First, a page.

Thursday, June 06, 2013


The gospel is essential to Christianity. The Apostle Paul called it “the power of God unto salvation” (Romans 1:16). But what is the gospel? We know it means “good news,” but good news about what? And how about the phrase “unto salvation”—what does it connote? Does it refer to . . .
  • Going to heaven?
  • Escaping hell?
  • Having sins forgiven?
  • Gaining eternal life?
  • Being declared righteous by faith?
  • Inviting Jesus into your heart?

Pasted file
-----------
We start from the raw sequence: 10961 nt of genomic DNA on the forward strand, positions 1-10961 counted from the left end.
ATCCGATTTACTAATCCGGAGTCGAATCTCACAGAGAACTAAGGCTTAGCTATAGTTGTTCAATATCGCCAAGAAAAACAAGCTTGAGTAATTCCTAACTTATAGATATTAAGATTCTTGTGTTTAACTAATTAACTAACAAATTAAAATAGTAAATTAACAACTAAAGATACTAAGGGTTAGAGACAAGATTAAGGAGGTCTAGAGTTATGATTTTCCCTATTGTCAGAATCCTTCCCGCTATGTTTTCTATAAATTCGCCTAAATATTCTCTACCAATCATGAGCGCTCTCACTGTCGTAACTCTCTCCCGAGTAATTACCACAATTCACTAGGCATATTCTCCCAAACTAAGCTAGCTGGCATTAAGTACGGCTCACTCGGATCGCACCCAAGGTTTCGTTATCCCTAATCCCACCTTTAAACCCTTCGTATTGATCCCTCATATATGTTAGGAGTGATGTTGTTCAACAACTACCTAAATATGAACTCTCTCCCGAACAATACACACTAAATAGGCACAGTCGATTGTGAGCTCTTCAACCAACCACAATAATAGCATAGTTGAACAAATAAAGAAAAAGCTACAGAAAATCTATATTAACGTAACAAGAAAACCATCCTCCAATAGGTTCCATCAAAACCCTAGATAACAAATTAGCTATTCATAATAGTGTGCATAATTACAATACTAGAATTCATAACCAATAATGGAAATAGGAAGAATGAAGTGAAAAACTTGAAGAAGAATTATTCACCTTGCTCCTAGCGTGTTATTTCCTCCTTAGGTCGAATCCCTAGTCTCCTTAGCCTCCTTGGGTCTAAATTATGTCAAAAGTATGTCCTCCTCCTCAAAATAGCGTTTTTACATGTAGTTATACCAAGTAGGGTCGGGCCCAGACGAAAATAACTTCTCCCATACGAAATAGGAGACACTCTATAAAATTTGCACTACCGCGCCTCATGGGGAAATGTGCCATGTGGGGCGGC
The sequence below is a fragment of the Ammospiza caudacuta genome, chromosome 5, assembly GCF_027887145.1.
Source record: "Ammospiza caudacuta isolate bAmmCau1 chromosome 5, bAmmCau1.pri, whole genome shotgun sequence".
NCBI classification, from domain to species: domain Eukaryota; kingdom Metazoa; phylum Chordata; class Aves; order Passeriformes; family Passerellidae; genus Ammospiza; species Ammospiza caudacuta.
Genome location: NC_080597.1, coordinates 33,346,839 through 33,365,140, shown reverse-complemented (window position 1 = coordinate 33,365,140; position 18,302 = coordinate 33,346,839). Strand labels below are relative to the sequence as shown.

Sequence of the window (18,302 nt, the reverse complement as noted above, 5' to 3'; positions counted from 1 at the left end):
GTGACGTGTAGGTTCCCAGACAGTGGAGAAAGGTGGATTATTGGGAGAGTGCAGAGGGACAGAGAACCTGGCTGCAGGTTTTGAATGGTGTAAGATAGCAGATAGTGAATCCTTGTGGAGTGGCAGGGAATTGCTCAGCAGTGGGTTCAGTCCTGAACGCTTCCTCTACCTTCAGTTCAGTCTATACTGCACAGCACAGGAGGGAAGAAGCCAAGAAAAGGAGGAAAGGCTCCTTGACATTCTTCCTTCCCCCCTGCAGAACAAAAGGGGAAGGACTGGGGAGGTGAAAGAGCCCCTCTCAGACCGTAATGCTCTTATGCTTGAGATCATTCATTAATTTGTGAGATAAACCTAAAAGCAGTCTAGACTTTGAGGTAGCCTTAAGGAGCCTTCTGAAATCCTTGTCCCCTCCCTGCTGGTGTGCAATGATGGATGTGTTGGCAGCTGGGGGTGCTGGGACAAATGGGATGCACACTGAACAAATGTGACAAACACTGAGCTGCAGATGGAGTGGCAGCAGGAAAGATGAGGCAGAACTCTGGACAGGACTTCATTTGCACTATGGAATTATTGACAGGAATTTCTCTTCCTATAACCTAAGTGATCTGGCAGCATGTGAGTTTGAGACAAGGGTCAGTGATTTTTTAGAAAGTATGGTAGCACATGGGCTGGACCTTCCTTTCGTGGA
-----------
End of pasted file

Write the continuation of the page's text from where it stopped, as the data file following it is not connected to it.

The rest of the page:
Unfortunately, these familiar and popular answers do not adequately define either “good news” or “salvation.” They are peripheral at best. At its core the gospel is about the kingdom of God. The Gospel of Mark opens with these words, “The beginning of the Gospel of Jesus Christ” (Mark 1:1). Only a few verses later it is described as “the gospel of the kingdom” (verse 14). There are not two gospels. There is one only. The good news of Jesus Christ and the good news of the kingdom are the same.

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